MILAN, July 9, 2011 (AFP) - A Milan appeals court Saturday ordered Italian Prime Minister Silvio Berlusconi's holding company Fininvest to pay 560 million euros to rival media group CIR in a bribery case, a judge told the ANSA news agency.
In October 2009, a Milan civil court had ruled that Compagnie Industriali Riunite (CIR) was entitled to 750 million euros ($1 billion) in compensation from Fininvest which wrested control of the leading Mondadori publishing house from CIR in 1990.
|(AFP FILES) This combo shows a file photo taken of Italian Prime Minister Silvio Berlusconi (L) and a file photo of Compagnie Industriali Riunite (CIR) honorary president, Carlo de Benedetti|
A judge ruled at the time that Berlusconi was "co-responsible" for the bribery of a judge, who decided in favour of Fininvest in the takeover battle.
The judge and several lawyers were convicted of corruption in 2007.
CIR, whose honorary president is Berlusconi rival Carlo de Benedetti, controlled the newsweekly L'Espresso and the left-leaning daily newspaper La Repubblica, both avid chroniclers of the sex scandals that have been dogging the Italian premier.
In an appeal by Fininvest, judges on Saturday adjusted the fine and ruled that the damages incurred by CIR amounted to 540 million euros as at the date of the initial judgment, and a total 560 million with interest, ANSA said.
The fine was payable immediately, it added.
The ruling represents a major setback for Berlusconi who on Tuesday withdrew a controversial law proposal to suspend all company fines above 10 million euros imposed by lower courts and over 20 million by appeals courts pending a final ruling by the country's highest court.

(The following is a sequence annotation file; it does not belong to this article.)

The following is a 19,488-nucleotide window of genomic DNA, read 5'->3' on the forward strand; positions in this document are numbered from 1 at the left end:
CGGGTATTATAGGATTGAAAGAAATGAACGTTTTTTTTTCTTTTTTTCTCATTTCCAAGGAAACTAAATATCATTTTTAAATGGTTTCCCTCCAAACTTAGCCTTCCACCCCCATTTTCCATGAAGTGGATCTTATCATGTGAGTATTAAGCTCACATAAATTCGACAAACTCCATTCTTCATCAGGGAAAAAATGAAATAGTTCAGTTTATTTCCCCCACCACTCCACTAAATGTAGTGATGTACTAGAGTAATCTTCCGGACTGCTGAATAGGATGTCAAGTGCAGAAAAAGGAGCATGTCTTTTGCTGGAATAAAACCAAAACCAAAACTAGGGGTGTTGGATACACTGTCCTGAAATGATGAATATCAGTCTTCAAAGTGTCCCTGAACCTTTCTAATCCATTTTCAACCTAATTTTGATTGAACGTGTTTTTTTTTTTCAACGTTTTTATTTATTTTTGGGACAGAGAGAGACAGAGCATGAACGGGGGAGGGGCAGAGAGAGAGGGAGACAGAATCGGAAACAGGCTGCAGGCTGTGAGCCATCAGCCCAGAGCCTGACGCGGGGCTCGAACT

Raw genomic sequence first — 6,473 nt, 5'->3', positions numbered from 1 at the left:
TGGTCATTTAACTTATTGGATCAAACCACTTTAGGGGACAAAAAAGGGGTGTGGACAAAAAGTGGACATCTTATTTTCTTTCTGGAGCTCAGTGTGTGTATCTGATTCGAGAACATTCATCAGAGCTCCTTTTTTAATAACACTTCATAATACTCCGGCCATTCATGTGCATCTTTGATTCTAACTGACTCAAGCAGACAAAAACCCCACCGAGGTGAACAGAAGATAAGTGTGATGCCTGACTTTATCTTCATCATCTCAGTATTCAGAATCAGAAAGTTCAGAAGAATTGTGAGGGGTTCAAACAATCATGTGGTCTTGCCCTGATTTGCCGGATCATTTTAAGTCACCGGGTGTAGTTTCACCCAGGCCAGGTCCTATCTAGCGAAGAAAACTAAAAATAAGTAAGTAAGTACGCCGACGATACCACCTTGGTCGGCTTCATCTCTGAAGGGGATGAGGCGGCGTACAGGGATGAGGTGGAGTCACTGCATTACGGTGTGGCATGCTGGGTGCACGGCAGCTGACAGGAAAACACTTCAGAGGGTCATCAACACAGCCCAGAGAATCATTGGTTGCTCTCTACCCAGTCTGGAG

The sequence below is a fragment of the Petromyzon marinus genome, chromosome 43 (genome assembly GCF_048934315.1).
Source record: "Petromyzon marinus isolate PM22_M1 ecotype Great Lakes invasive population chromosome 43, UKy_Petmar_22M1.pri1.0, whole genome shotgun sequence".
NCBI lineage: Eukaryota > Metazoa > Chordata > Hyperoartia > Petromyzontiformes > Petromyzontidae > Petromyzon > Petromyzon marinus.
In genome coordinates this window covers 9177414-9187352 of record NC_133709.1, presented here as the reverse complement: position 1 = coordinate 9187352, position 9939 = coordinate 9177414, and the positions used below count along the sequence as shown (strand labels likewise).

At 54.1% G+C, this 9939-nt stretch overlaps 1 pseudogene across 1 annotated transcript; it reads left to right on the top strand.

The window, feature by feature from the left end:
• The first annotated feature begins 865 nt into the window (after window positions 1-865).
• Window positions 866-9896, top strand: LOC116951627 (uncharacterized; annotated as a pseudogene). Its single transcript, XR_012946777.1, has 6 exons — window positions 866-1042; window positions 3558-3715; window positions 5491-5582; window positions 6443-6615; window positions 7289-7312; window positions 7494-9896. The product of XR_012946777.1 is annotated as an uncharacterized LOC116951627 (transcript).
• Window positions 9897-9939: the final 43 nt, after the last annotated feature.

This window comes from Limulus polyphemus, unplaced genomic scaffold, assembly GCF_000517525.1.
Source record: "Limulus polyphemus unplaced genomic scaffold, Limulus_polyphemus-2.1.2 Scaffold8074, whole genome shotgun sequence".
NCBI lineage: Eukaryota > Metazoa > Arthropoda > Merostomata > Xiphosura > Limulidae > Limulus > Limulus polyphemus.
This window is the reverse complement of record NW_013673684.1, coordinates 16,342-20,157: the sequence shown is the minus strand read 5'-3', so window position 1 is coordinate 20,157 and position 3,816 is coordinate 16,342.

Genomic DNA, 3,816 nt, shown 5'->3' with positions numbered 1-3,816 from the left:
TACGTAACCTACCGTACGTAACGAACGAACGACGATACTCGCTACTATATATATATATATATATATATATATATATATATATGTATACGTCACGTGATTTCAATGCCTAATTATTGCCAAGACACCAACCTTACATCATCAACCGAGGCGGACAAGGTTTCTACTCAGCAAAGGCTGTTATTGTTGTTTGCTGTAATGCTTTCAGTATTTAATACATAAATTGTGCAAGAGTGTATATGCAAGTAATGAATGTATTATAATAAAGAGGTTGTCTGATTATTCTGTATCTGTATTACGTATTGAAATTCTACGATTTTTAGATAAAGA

The proposal, included at the last minute in an austerity plan as it was to go before parliament for debate, was widely criticised as a bid to shield Fininvest from paying any fine the appeals judges may impose.
Earlier this week, the prime minister said he was "certain that the appeals court of Milan cannot but annul the civil court judgment, which was absolutely unfounded and profoundly unjust".
He defended the proposed amendment as a means of protecting companies from financial troubles caused by "erroneous" court judgments, and said workers in companies that flounder under such fines should blame opposition parties for their "shameful" resistance to the now cancelled measure.
The premier is currently facing three trials, including one for allegedly paying to have sex with a Moroccan girl nicknamed "Ruby" when she was just 17 years old, and another for bribing a witness to lie about his business dealings.